With oil prices falling by 45 percent in the last year, the California Public Utilities Commission (PUC) just decided the way utilities priced energy for 100 years is wrong and intend to mandate that 70 percent of Californians pay much more for energy.
The PUC “time-of-use” electricity pricing will also disproportionately increase residential energy costs on Democrat voters to pay for more wildly expensive renewable energy.
Established in 2002, accelerated in 2006 and expanded in 2011, California’s Renewables Portfolio Standard (RPS) is the most ambitious renewables requirement in the United States. The RPS program is trying to set a worldwide standard by requiring investor-owned utilities, electric service providers, and municipal power companies to double California’s percentage of “renewable” electric power from 18.8% to 33% over the next five years. Gov. Brown wants over half of the state’s power coming from renewable sources by 2030.
The “capacity factor” for direct costs of producing electricity from wind is 4.2 times and solar is 9 times more expensive than natural gas. But since renewables are very “intermittent and often non-dispatchable,” due to variations in wind and sunlight, the full renewables cost must also include indirect “stand-by” costs for fossil fuel capacity.
The comparative “combined cost” for wind is 12.3 times and for solar 33.8 times as expensive as natural gas power generation. The US, Germany and the UK as the world’s renewable leaders have converted 5.8 percent of their total power generation to renewable sources since 2002. The “combined cost” for this renewables initiative was $500 billion. But had conventional natural gas technology been used for the equivalent 31 giga watts of power, the combined cost would have been $31 billion, 1/16 as much.
To pay for the tremendously higher cost for renewables, the PUC already pushed up commercial and industrial electric to 11.9 cents per kilo-watt hour, the highest levels in the continental US. Given that manufacturing energy costs average about 150 percent more than labor costs nationally, the PUC cannot raise business rates without further costing California large numbers of manufacturing jobs. The stalled-out manufacturing sector since 2010 helps explain why California already has the highest poverty rate in America at 16.8 percent, according to the American Community Survey.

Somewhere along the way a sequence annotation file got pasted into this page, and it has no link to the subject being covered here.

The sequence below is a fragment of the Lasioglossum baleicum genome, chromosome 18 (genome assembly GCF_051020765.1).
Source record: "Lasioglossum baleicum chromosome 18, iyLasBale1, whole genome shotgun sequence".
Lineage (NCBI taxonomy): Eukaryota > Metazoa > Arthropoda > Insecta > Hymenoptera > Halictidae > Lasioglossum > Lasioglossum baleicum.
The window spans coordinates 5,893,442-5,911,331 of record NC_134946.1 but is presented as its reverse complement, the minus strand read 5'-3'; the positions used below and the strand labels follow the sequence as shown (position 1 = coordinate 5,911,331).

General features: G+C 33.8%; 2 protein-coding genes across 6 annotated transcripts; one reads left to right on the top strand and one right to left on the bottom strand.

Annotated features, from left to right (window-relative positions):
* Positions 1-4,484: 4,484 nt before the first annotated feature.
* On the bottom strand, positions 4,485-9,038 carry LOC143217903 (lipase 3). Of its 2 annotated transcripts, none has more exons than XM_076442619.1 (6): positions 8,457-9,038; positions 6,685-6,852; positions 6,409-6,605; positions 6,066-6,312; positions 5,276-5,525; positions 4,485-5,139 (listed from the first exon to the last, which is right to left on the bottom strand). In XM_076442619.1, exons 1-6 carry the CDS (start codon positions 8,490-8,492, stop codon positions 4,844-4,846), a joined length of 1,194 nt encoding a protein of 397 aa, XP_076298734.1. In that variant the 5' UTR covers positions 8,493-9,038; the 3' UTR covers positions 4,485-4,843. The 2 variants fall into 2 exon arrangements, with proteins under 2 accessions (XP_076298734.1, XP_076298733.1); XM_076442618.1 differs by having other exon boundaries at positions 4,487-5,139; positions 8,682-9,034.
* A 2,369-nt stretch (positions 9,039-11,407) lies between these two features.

To pay for California’s next big push in renewables, the PUC staff just proposed a radical redesign of how California residential customers pay for energy. If upheld by a full PUC board vote, the policy change would abandon the fixed rate pricing structure for residential customers and implement time-of-use (TOU) electricity pricing that will charge different electrical rates for use of appliances based on the time of day.
TOU was immediately hailed by The Environmental Defense Fund as sending “the right signals to both utilities and consumers” that there should be a punitive higher cost for residential customers using energy at peak demand periods during the day.
But Evan Gillespie, director of Sierra Clubs “My Generation Campaign” said: “This proposal overhauls a more equitable system that was put in place to protect customers since the previous decade’s energy crisis. It jacks up bills for low income customers, lets energy hogs off the hook, and will slow the transition to clean energy. Meeting our climate goals just got harder. If you’re a utility, it’s everything you ever wanted.”
What the Sierra Club is worried about is the Ontario, Canada experience when the province converted to residential time-of-use pricing. From a fixed 6.5 cents per kilowatt hour rate, residential customers, beginning in 2011, were subjected to almost a doubling of electrical costs to 11.7 cents per kilowatt hour weekdays from 11 a.m. to 5 p.m.
Californians disproportionately impacted by the PUC’s new time-of-use energy rates to pay for more renewables will be the elderly, unemployed, mothers with young children, and the infirm that do not go to work each day. These lower and fixed income residents that traditionally vote disproportionately for Democrats will not be happy when they must turn off air conditioning, lights, and television or pay exorbitant rates for renewables.